Médecins Sans Frontières (MSF) in a statement on Tuesday announced that it had decided to end activities and withdraw from Dasht-e-Barchi maternity hospital in Kabul following the attack on the hospital on May12.
“Médecins Sans Frontières (MSF) has announced our decision to end activities and withdraw from Dasht-e-Barchi in Kabul, Afghanistan, following the brutal attack on our maternity wing on 12 May, in which 16 mothers were systematically shot dead. An MSF midwife, two children aged 7 and 8, and six other people present at the time of the attack were also killed,” said MSF.
According to the statement: “The decision comes with the understanding that while no information has emerged about the perpetrators or motive of the assault, mothers, babies and health staff were the deliberate targets of the attack, and that similar attacks may occur in the future.”
“Today MSF took a very difficult decision, but a very necessary decision to leave Dasht-e-Barchi, this decision is very painful for us and it is more painful for population of Dasht-e-Barchi. We all know that access to health care, access to maternal is already very difficult in Dasht-e-Barchi and we are very cautious by leaving the neighborhood in PD3,” said Filipe Ribeiro, MSF representative for Afghanistan.
In reaction to the MSF’s decisions, doctors at Dasht-e-Barchi maternity hospital have said that the move will seriously impact the health delivery services at the hospital.
“This is a 100-bed hospital, but it has 60 employees, the maternity ward had 320 employees, there will be some problems ahead,” said Abdul Ayoub Faizi, the head of the nursing department of Dasht-e-Barchi maternity hospital.
“We were aware that our presence in Dasht-e-Barchi carried risks, but we just couldn't believe that someone would take advantage of the absolute vulnerability of women about to give birth to murder them and their babies,” said Thierry Allafort-Duverger, MSF Director General. “But it did happen.”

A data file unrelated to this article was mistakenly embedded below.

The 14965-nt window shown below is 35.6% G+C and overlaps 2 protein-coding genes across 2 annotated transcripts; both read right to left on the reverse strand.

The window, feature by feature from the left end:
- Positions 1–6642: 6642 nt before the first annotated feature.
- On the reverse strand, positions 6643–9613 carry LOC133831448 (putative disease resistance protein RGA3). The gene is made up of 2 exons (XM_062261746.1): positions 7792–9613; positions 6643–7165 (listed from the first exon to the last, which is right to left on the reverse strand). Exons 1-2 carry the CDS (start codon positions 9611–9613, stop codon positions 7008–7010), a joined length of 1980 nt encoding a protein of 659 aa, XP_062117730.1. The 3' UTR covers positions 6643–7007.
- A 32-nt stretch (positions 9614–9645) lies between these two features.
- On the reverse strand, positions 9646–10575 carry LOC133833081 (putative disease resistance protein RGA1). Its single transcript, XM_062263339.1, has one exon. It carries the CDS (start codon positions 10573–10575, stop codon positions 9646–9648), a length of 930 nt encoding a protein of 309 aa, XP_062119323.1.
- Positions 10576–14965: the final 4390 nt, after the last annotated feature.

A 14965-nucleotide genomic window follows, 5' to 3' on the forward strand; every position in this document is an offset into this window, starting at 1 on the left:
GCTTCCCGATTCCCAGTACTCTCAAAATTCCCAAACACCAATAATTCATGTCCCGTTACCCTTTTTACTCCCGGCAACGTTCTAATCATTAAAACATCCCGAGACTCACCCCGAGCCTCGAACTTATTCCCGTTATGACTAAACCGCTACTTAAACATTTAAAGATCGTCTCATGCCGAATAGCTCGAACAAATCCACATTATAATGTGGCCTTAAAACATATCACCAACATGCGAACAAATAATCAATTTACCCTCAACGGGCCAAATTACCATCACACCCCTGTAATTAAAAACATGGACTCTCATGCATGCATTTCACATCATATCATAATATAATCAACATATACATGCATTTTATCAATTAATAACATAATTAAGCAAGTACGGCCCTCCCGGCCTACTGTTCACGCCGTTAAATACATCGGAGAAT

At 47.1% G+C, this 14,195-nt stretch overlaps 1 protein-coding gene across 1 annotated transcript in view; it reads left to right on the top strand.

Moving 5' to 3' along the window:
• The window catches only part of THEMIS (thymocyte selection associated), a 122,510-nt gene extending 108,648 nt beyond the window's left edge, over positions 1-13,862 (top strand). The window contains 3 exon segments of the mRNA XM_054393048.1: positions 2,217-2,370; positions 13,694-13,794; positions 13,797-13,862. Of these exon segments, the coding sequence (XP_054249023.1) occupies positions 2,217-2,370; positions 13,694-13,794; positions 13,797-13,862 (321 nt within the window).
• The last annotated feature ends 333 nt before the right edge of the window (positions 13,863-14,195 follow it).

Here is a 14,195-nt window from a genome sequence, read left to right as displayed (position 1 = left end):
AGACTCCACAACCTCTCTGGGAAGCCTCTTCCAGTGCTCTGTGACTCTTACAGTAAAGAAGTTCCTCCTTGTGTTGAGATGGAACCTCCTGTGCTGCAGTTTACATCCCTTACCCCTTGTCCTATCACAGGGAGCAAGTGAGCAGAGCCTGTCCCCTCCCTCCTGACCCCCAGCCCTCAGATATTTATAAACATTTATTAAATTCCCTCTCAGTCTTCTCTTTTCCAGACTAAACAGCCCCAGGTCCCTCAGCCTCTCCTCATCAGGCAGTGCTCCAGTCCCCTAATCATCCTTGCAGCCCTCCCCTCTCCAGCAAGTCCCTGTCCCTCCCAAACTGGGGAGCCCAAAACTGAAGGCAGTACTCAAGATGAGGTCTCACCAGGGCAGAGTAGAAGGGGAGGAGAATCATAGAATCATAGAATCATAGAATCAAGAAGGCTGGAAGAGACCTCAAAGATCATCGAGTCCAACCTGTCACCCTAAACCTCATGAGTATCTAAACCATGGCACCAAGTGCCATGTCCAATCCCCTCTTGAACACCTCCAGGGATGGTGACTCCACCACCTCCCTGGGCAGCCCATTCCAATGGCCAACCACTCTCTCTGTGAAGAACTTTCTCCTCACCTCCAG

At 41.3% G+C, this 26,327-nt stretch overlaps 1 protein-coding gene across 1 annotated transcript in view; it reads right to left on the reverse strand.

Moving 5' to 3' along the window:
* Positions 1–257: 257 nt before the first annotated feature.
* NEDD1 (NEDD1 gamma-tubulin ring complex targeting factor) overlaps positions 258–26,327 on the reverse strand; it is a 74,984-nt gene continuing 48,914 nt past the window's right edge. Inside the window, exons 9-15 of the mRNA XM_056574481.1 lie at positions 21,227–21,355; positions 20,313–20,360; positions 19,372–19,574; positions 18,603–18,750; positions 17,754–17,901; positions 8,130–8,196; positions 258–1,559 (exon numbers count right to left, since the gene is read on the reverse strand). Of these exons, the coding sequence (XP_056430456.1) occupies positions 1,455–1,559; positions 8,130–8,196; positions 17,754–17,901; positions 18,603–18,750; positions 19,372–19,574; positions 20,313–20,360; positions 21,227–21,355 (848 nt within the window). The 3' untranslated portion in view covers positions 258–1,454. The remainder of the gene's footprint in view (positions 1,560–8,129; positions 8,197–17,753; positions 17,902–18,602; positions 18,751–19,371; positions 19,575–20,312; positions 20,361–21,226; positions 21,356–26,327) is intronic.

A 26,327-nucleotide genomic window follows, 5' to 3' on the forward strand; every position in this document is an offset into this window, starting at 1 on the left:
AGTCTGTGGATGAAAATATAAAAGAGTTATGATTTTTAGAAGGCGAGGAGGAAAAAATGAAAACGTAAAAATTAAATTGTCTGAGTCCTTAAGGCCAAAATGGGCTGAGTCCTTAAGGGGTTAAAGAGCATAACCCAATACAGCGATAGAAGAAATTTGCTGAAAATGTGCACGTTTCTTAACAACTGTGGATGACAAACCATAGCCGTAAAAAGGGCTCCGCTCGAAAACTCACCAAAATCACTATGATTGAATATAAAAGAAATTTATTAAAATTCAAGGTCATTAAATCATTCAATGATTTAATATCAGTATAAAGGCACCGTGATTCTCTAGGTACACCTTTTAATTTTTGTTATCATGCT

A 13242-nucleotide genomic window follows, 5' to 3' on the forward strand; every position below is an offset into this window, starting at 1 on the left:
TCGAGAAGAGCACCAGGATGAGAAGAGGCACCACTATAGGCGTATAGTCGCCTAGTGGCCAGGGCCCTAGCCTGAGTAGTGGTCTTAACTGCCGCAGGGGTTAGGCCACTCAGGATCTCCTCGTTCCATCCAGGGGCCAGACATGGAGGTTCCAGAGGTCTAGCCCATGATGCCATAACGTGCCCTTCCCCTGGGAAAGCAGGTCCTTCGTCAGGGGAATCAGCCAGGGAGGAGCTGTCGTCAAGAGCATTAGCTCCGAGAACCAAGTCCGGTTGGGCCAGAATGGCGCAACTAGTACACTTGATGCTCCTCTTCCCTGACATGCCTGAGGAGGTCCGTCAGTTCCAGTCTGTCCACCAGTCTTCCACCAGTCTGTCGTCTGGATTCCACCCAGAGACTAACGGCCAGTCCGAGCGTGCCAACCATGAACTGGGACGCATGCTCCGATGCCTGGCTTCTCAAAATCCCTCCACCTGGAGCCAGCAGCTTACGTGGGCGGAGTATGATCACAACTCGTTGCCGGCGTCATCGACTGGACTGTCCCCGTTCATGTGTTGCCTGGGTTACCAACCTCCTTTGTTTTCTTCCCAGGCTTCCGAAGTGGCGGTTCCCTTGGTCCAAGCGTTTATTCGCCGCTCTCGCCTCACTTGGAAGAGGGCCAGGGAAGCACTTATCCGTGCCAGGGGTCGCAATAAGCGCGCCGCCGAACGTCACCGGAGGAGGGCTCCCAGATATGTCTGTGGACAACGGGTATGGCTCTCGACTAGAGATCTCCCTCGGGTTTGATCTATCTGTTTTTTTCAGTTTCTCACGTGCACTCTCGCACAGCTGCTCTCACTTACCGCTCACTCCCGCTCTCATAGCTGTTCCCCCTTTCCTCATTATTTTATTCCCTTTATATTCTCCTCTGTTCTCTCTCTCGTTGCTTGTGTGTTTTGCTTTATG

“Today, we have to accept reality: higher walls and thicker security doors won’t prevent such horrific assaults from happening again,” said Allafort-Duverger. “To remain would mean to factor in such loss of human lives as a parameter of our activity, and this is unthinkable.”
Over the past few weeks, local elders in Dahst-e-Barchi held several meetings with MSF to convince the body to continue its operation in the area.
“We requested that they do not to cut their aid, because our people are very poor,” said Sakhi Bashardost, a member of Dasht-e-Barchi health delivery services.
“The main issue is that the government has not clarified to us that what was the target of the suicide attackers, did they want to kill the women or the children or us? They (MSF) want answers for it,” said Ali Jan Arefi, a member of the health council in Dasht-e-Barchi.
The elders of Dasht-e-Barchi also called on the Afghan government to share the outcome of their assessment with the MSF officials about the attack.
“They (MSF) will not resume their operation unless the Afghan Ministry of Health, the National Directorate of Security and the Ministry of Interior offer clarity about the main aspects of the attack for them,” said Mohammad Tahir Khalili, the head of Dasht-e-Barchi local council’s elders.
“If these doctors leave, how can the poor people afford to pay 2500 afs while consulting the private hospitals?” asked Dawlat Hussain, a local elder in Dasht-e-Barchi.
The attack left 24 people dead, mostly women and children.